Two events galvanized religious conservatives in and out of The Episcopal Church (“TEC”) in 2003. The Diocese of New Hampshire elected, and TEC approved, the first openly gay bishop in the Church, and the Canadian diocese of New Westminster authorized services for blessing same-sex unions.
Conservatives had been uncomfortable since 1979 with women in the clergy and a new Book of Common Prayer. Outside TEC, the Institute for Religion and Democracy (richly endowed by Howard Ahmanson Jr. and the Bradley, Coors, Olin, Scaife and Smith-Richardson family foundations) began plotting to recast mainstream denominations in rigid doctrinal—and homophobic—terms. TEC became one of its prime targets. IRD and Anglican neoconservatives coaxed other churches around the world to be horrified by an openly and honestly gay man being made a bishop. Together they helped create several organizations in the US, reconnecting conservative parishes to African provinces, forming an alternative church that they hoped the Anglican Communion would recognize as the “true” Anglican church in the US.
A word about Anglicans. There are 34 autonomous Anglican churches in the world, called Provinces, each governed by an Archbishop, called a Primate. Most primates appoint their own bishops, who then select the next primate. The Archbishop of Canter¬bury (UK) is “first among equals,” a position with more clout by rea¬son of being the “Mother Church”. The Primate in the US is called a Presiding Bishop and is elected every nine years by bishops, clergy and lay persons in a triennial General Convention (GC). The GC is the governing body of TEC. All church property is held in trust for TEC.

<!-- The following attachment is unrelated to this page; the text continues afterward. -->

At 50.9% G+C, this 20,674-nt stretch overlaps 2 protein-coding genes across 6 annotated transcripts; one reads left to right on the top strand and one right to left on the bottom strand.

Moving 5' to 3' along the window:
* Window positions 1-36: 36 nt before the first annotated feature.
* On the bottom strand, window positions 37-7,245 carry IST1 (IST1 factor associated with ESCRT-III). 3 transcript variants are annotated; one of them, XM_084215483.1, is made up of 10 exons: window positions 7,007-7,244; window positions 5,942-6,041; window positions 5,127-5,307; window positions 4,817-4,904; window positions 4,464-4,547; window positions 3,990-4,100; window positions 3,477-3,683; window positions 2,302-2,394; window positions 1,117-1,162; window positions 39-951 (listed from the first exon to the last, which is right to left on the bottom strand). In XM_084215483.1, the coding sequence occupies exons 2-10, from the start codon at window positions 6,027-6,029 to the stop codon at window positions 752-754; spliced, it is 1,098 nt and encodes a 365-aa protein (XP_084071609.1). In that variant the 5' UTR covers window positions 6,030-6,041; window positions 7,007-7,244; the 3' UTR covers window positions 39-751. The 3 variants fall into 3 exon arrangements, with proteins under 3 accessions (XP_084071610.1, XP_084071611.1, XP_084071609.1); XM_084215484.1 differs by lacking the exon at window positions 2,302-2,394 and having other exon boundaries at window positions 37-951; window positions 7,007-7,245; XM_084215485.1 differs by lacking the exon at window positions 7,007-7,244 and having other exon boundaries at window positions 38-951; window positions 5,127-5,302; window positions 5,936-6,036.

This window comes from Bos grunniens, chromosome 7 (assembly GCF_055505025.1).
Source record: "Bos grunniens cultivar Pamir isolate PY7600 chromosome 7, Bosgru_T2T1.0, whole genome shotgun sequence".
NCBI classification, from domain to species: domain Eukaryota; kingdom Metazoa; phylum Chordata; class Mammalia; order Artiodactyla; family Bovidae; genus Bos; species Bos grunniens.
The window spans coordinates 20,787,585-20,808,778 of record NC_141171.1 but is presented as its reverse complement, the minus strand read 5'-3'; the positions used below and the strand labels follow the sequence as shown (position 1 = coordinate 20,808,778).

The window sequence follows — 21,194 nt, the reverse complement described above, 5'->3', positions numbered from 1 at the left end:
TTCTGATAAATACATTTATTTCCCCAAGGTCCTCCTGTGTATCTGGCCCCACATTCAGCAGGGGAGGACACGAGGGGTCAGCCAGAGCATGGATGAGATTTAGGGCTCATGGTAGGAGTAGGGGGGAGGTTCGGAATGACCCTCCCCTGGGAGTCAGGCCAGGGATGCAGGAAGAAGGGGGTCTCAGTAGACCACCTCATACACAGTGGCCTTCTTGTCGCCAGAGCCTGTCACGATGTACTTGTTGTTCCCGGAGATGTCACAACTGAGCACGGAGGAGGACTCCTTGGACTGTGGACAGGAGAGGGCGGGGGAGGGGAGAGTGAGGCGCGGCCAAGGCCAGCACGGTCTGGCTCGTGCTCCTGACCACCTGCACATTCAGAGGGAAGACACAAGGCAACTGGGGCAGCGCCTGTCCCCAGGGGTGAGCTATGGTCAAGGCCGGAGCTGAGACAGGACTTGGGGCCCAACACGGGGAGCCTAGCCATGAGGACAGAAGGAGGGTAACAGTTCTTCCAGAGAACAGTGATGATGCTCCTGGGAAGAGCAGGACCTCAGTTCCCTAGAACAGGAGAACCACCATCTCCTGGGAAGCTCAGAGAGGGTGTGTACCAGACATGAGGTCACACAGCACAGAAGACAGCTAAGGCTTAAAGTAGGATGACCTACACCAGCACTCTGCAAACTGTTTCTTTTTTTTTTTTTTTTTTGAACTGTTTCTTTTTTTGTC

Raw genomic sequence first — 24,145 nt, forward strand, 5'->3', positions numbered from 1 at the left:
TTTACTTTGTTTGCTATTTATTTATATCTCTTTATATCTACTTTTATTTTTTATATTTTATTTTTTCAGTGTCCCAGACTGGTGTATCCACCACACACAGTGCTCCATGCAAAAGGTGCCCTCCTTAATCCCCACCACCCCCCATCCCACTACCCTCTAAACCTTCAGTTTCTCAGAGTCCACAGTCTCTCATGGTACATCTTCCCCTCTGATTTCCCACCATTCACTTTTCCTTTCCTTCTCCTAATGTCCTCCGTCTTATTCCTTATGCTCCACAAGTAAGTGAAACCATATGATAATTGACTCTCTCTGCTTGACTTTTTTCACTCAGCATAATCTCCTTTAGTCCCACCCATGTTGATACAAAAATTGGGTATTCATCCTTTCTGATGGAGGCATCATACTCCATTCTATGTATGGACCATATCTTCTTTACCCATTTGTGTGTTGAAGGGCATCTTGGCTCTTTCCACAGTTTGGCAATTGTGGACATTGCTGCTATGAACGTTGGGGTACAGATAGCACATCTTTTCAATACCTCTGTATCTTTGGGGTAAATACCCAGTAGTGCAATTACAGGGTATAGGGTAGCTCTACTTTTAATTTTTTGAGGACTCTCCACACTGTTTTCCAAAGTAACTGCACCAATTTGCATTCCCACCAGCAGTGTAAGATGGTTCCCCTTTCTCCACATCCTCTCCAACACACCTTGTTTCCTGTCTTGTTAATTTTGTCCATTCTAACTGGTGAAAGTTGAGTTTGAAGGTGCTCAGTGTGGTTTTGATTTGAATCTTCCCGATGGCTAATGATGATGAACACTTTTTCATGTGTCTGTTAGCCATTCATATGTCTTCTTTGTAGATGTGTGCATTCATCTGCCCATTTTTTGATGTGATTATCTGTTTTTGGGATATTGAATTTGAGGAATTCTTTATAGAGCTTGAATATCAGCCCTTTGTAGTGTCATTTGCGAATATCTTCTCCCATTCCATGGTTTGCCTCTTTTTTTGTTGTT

Following Bishop Robinson’s election, the Archbishop of Canterbury convened an “emergency” meeting of primates, appointing a conservative to conduct a Special Commission to address the twin horrors of an Episcopal bishop not hiding his homosexuality and an Anglican diocese producing a rite to bestow God’s blessing on gay couples who love each other. The Eames Commission produced the Windsor Report in 2004. It called for moratoria on the blessing of same-sex unions, consecration of gay bishops, and incursions by primates on other primates’ turf. The Windsor Report was thoroughly critiqued in 2005, part of the building resistance to hijacking TEC.
TEC elected not to consecrate any bishops until GC 2006. Primates in Nigeria, Rwanda and elsewhere continued their cross-border incursions, picking off conservative Episcopal parishes and taking the property with them. In 2006, TEC elected the Anglican Communion’s first female Primate, Katharine Jefferts Schori to be its new Presiding Bishop, another shock for Anglican traditionalists. Bishop Katharine has actively cleaned house since, tolerating dissent but not schism.
For all the noise emanating from straight Christians who hate gay Christians, fewer than 1% of Episcopal parishes have voted to leave the church. Congregations who lost members over Bishop Robinson report a net increase since. Still, count¬less thousands of dollars will be spent in litigation to recover church property, funds that will not help those who need it the most, for food, clothing, education and shelter. Forgive us, Father, for we have sinned.
There really are churches that welcome lesbians and gays?
Yes, there are. St. Nicholas in Elk Grove Village has an active ministry for LGBT Christians:
adult education on spirituality and sexuality
LGBT group discussions on spirituality
openness to leadership talent: 50% of the board is gay
commitment to celebration, not just tolerance or inclusion
“The Church has a sexuality complex, it’s bankrupt on issues of sexuality,” says pastor Stephen Martz. “It’s hurting the Church. Until this issue is resolved, the Church cannot be whole, cannot be human.” Martz’ vision for St. Nicholas is a congregation that includes everyone, not just those with a narrow range of “acceptable” sexuality. Oh, did I mention that St. Nicholas is growing larger, year by year?